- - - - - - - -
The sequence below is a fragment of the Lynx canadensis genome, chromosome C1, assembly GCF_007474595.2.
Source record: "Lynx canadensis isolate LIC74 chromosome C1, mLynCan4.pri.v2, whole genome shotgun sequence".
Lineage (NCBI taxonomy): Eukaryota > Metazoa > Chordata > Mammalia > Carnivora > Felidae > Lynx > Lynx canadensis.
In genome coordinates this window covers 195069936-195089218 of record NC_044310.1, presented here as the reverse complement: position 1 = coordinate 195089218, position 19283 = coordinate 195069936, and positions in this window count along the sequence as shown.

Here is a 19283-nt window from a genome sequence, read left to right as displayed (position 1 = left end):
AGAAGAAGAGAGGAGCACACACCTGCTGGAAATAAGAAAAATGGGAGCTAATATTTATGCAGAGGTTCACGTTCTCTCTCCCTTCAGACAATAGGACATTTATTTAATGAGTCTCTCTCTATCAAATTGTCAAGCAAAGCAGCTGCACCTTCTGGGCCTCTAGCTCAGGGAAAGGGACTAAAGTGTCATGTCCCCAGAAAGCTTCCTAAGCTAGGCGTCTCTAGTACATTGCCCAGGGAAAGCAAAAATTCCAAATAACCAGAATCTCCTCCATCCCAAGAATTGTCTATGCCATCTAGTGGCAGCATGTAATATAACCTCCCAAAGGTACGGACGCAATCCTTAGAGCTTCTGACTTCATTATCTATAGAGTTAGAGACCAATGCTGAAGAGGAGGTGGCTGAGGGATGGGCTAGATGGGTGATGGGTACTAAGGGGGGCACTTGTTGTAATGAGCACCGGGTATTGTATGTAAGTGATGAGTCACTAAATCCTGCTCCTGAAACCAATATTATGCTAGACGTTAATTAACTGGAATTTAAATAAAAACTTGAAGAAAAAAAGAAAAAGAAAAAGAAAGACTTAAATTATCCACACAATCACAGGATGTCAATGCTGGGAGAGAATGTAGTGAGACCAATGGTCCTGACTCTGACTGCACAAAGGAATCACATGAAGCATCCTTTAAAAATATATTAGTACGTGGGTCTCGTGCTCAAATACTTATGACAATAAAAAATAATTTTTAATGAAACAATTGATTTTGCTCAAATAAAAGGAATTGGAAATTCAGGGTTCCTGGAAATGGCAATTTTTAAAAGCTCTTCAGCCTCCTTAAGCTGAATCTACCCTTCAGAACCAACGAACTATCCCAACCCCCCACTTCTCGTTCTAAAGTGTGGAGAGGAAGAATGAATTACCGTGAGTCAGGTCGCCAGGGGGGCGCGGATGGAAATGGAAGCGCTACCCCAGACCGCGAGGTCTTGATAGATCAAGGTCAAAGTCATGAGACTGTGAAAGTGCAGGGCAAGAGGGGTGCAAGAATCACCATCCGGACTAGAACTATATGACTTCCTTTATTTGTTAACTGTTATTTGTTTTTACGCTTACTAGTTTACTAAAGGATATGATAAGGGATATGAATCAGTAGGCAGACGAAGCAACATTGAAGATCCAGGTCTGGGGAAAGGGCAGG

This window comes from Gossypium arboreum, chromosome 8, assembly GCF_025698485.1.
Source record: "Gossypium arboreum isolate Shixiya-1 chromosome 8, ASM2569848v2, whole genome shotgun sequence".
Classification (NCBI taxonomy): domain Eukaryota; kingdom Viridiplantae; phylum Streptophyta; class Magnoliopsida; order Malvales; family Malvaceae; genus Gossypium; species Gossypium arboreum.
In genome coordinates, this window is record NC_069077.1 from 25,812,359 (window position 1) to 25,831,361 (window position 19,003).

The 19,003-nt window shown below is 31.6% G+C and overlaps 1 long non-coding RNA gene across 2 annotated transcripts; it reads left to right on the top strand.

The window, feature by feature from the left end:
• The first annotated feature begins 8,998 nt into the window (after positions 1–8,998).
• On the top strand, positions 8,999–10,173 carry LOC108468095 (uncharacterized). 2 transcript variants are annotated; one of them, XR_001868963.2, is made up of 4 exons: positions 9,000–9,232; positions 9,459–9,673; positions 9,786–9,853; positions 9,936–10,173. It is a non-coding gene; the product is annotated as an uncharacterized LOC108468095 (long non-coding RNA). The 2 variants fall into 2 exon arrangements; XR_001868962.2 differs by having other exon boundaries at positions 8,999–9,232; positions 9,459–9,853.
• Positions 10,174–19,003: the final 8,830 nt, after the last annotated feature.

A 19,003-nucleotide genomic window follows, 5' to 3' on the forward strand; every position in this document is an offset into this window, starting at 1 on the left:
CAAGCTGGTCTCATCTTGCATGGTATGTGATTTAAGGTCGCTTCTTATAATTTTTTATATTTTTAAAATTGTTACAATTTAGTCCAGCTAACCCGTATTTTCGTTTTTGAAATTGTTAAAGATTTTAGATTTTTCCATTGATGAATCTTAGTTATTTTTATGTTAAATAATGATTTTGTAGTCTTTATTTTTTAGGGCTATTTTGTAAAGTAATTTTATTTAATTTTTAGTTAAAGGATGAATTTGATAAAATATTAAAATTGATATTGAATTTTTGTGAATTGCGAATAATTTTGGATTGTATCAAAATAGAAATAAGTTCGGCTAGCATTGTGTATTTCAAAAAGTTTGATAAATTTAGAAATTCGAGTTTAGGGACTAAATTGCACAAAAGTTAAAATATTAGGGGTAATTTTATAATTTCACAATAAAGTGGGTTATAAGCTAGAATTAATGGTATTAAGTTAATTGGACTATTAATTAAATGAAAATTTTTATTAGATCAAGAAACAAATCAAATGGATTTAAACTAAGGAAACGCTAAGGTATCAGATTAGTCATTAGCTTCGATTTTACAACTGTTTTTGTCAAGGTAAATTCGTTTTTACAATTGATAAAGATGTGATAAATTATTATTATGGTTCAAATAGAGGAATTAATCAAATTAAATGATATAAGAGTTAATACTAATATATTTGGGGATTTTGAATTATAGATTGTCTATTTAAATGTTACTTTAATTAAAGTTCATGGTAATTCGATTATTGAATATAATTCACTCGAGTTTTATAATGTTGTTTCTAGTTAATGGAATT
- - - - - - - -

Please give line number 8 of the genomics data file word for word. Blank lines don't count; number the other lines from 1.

Source record: "Gossypium arboreum isolate Shixiya-1 chromosome 8, ASM2569848v2, whole genome shotgun sequence".